Their Royal Highnesses arrived in Victoria, the capital of British Columbia, on the afternoon of Saturday 24th September - before travelling to Victoria with the Royal Canadian Air Force to a fantastic welcome.
The Duke and Duchess then made their way to British Columbia's Parliament Buildings to pay their respects at Victoria's Cenotaph and unveil a new plaque paying tribute to the veterans of Canada's involvement in the Afghanistan conflict.
The official welcome to Canada then got underway, featuring an honour guard and speeches.
Following this event Their Royal Highnesses returned to Government House to meet with Canadian PM Justin Trudeau and his wife, Sophie.
The second day of #RoyalVisitCanada saw The Duke and Duchess travel from Victoria to Vancouver by float plane. Float planes are the quickest way to travel between the two cities and are one of the real symbols of this part of the world.
The Duke and Duchess then travelled to the Downtown East Side of Vancouver to meet the amazing team at Sheway, a charity that has achieved remarkable things for vulnerable mothers who are battling addiction and other issues. Prior to Sheway’s inception in 1993, babies born to mothers with substance use issues living in the Downtown East Side had their babies removed at birth.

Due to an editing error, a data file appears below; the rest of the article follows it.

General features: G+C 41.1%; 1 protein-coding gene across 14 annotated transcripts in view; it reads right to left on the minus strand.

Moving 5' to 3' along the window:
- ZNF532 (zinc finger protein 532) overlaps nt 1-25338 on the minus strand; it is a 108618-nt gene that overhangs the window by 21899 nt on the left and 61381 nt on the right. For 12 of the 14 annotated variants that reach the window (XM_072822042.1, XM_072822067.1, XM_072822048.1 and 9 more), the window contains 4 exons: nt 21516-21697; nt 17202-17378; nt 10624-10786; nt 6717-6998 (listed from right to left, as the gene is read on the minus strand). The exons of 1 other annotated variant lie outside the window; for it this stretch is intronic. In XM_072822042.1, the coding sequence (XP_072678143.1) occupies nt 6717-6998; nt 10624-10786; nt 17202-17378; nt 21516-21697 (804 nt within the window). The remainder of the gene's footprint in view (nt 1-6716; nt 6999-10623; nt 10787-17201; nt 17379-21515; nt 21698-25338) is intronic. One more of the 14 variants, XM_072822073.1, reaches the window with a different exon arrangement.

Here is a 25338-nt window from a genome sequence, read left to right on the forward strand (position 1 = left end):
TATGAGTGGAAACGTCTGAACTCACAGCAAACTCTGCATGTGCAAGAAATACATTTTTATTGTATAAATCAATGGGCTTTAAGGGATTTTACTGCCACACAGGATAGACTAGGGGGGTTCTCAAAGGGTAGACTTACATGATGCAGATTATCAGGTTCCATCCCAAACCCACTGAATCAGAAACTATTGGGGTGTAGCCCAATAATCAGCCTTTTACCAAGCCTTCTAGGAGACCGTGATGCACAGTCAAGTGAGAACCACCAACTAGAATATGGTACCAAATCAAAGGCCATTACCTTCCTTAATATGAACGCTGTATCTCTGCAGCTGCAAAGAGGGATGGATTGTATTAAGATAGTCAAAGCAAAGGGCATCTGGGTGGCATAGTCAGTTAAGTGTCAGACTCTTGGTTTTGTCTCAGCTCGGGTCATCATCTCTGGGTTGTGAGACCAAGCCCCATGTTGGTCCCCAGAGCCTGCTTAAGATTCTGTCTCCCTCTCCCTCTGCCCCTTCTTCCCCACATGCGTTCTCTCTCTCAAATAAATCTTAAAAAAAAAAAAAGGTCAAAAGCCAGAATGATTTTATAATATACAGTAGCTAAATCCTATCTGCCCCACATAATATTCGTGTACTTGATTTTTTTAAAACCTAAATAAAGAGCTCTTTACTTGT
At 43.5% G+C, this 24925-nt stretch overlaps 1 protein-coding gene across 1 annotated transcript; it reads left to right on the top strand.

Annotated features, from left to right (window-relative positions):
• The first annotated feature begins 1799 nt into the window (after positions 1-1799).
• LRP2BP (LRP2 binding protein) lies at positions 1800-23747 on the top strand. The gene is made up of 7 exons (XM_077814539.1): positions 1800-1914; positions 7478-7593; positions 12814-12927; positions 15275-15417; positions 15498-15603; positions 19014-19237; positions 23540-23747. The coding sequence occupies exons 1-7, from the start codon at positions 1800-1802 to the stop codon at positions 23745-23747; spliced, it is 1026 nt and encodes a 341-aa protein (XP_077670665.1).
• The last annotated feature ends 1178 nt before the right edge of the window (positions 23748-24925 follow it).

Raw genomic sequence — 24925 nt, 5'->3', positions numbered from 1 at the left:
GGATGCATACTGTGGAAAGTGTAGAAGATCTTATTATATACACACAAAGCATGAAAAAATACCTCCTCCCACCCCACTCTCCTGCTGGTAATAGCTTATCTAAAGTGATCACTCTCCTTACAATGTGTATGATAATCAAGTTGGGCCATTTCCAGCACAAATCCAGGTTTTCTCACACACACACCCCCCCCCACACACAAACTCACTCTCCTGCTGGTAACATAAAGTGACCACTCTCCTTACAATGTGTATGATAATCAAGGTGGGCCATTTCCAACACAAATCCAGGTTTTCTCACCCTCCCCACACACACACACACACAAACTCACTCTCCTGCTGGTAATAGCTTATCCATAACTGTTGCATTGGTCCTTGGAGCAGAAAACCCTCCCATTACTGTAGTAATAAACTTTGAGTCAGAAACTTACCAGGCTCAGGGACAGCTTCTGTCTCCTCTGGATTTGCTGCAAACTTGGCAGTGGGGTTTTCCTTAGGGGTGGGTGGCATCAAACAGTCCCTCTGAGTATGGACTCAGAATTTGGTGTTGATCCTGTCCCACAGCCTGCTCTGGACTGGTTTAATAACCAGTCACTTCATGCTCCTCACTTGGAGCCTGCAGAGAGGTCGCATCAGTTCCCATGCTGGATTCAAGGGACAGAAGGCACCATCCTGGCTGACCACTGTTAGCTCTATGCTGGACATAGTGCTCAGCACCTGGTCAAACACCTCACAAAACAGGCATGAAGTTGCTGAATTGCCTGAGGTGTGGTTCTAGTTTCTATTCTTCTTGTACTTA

These babies were frequently premature and underweight. Today, 88 per cent of the babies are born full term and are of average birth weight. In addition, 74 per cent of the children born today leave the hospital in their mother’s care. The link between addiction and family breakdown is something that has been a major priority of The Duchess's charitable work.